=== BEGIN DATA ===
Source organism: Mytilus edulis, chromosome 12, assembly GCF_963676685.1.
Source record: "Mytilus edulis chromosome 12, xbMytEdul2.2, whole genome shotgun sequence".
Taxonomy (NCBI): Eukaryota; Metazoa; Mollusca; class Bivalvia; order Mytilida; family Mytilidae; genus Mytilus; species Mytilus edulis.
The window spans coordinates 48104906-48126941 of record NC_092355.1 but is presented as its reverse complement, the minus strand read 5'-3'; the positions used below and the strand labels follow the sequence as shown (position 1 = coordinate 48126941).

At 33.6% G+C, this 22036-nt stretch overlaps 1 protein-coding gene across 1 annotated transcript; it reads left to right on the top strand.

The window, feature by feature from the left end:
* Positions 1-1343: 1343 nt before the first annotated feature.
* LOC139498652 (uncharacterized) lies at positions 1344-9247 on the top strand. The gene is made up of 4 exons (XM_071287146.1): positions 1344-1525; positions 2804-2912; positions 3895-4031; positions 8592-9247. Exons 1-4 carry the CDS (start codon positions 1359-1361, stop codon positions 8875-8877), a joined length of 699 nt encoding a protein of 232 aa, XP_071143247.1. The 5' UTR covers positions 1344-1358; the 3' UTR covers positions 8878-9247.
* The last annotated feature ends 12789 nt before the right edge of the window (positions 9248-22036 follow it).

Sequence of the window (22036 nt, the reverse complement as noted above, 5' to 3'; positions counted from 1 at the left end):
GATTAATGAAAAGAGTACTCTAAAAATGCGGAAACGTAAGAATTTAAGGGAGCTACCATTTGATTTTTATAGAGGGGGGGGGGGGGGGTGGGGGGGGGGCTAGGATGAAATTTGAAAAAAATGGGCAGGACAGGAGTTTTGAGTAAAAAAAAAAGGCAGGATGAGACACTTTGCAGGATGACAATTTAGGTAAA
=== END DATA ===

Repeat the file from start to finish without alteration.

Source organism: Mytilus edulis, chromosome 12, assembly GCF_963676685.1.
Source record: "Mytilus edulis chromosome 12, xbMytEdul2.2, whole genome shotgun sequence".
Taxonomy (NCBI): Eukaryota; Metazoa; Mollusca; class Bivalvia; order Mytilida; family Mytilidae; genus Mytilus; species Mytilus edulis.
The window spans coordinates 48104906-48126941 of record NC_092355.1 but is presented as its reverse complement, the minus strand read 5'-3'; the positions used below and the strand labels follow the sequence as shown (position 1 = coordinate 48126941).

At 33.6% G+C, this 22036-nt stretch overlaps 1 protein-coding gene across 1 annotated transcript; it reads left to right on the top strand.

The window, feature by feature from the left end:
* Positions 1-1343: 1343 nt before the first annotated feature.
* LOC139498652 (uncharacterized) lies at positions 1344-9247 on the top strand. The gene is made up of 4 exons (XM_071287146.1): positions 1344-1525; positions 2804-2912; positions 3895-4031; positions 8592-9247. Exons 1-4 carry the CDS (start codon positions 1359-1361, stop codon positions 8875-8877), a joined length of 699 nt encoding a protein of 232 aa, XP_071143247.1. The 5' UTR covers positions 1344-1358; the 3' UTR covers positions 8878-9247.
* The last annotated feature ends 12789 nt before the right edge of the window (positions 9248-22036 follow it).

Sequence of the window (22036 nt, the reverse complement as noted above, 5' to 3'; positions counted from 1 at the left end):
GATTAATGAAAAGAGTACTCTAAAAATGCGGAAACGTAAGAATTTAAGGGAGCTACCATTTGATTTTTATAGAGGGGGGGGGGGGGGGTGGGGGGGGGGCTAGGATGAAATTTGAAAAAAATGGGCAGGACAGGAGTTTTGAGTAAAAAAAAAAGGCAGGATGAGACACTTTGCAGGATGACAATTTAGGTAAA